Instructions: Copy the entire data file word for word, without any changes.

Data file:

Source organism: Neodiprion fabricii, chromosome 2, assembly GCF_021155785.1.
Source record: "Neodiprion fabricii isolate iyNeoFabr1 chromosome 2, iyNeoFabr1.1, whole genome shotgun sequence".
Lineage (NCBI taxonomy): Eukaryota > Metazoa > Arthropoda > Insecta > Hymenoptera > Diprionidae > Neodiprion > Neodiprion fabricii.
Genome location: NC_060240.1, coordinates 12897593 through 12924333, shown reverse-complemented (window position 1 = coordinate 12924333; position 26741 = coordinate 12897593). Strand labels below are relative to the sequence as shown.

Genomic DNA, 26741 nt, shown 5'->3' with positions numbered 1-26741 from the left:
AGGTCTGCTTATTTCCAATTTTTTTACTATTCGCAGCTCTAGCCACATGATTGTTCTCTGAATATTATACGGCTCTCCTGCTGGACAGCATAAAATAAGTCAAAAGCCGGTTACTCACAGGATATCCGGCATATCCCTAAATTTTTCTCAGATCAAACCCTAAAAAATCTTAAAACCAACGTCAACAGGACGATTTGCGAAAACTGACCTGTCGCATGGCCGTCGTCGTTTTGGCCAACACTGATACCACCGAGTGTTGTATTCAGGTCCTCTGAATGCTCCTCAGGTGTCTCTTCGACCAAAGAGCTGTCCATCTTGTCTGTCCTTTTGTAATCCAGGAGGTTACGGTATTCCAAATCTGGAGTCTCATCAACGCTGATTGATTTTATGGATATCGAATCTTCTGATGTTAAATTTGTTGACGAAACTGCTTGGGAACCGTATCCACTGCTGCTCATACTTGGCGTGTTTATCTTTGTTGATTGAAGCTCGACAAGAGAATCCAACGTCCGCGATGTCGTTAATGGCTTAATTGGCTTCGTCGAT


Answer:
Source organism: Neodiprion fabricii, chromosome 2, assembly GCF_021155785.1.
Source record: "Neodiprion fabricii isolate iyNeoFabr1 chromosome 2, iyNeoFabr1.1, whole genome shotgun sequence".
Lineage (NCBI taxonomy): Eukaryota > Metazoa > Arthropoda > Insecta > Hymenoptera > Diprionidae > Neodiprion > Neodiprion fabricii.
Genome location: NC_060240.1, coordinates 12897593 through 12924333, shown reverse-complemented (window position 1 = coordinate 12924333; position 26741 = coordinate 12897593). Strand labels below are relative to the sequence as shown.

Genomic DNA, 26741 nt, shown 5'->3' with positions numbered 1-26741 from the left:
AGGTCTGCTTATTTCCAATTTTTTTACTATTCGCAGCTCTAGCCACATGATTGTTCTCTGAATATTATACGGCTCTCCTGCTGGACAGCATAAAATAAGTCAAAAGCCGGTTACTCACAGGATATCCGGCATATCCCTAAATTTTTCTCAGATCAAACCCTAAAAAATCTTAAAACCAACGTCAACAGGACGATTTGCGAAAACTGACCTGTCGCATGGCCGTCGTCGTTTTGGCCAACACTGATACCACCGAGTGTTGTATTCAGGTCCTCTGAATGCTCCTCAGGTGTCTCTTCGACCAAAGAGCTGTCCATCTTGTCTGTCCTTTTGTAATCCAGGAGGTTACGGTATTCCAAATCTGGAGTCTCATCAACGCTGATTGATTTTATGGATATCGAATCTTCTGATGTTAAATTTGTTGACGAAACTGCTTGGGAACCGTATCCACTGCTGCTCATACTTGGCGTGTTTATCTTTGTTGATTGAAGCTCGACAAGAGAATCCAACGTCCGCGATGTCGTTAATGGCTTAATTGGCTTCGTCGAT